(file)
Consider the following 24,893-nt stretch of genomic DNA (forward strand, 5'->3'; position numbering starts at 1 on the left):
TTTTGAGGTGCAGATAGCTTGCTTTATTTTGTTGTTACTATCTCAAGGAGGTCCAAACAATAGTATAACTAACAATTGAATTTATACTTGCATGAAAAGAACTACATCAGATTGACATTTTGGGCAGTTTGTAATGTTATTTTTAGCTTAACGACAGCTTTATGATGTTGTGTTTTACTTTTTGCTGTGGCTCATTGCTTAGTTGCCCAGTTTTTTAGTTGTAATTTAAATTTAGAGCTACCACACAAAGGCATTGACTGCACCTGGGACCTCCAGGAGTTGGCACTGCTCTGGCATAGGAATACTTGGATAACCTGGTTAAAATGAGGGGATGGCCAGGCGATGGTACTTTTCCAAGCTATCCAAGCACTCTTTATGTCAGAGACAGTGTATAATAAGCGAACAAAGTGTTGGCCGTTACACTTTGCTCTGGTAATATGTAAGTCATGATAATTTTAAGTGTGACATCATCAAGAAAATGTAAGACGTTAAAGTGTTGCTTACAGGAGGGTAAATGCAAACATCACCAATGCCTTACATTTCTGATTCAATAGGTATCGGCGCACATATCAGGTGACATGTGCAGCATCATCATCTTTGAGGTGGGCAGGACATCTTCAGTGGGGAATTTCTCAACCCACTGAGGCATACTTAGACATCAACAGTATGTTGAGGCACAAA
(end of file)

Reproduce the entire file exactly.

Consider the following 24,893-nt stretch of genomic DNA (forward strand, 5'->3'; position numbering starts at 1 on the left):
TTTTGAGGTGCAGATAGCTTGCTTTATTTTGTTGTTACTATCTCAAGGAGGTCCAAACAATAGTATAACTAACAATTGAATTTATACTTGCATGAAAAGAACTACATCAGATTGACATTTTGGGCAGTTTGTAATGTTATTTTTAGCTTAACGACAGCTTTATGATGTTGTGTTTTACTTTTTGCTGTGGCTCATTGCTTAGTTGCCCAGTTTTTTAGTTGTAATTTAAATTTAGAGCTACCACACAAAGGCATTGACTGCACCTGGGACCTCCAGGAGTTGGCACTGCTCTGGCATAGGAATACTTGGATAACCTGGTTAAAATGAGGGGATGGCCAGGCGATGGTACTTTTCCAAGCTATCCAAGCACTCTTTATGTCAGAGACAGTGTATAATAAGCGAACAAAGTGTTGGCCGTTACACTTTGCTCTGGTAATATGTAAGTCATGATAATTTTAAGTGTGACATCATCAAGAAAATGTAAGACGTTAAAGTGTTGCTTACAGGAGGGTAAATGCAAACATCACCAATGCCTTACATTTCTGATTCAATAGGTATCGGCGCACATATCAGGTGACATGTGCAGCATCATCATCTTTGAGGTGGGCAGGACATCTTCAGTGGGGAATTTCTCAACCCACTGAGGCATACTTAGACATCAACAGTATGTTGAGGCACAAA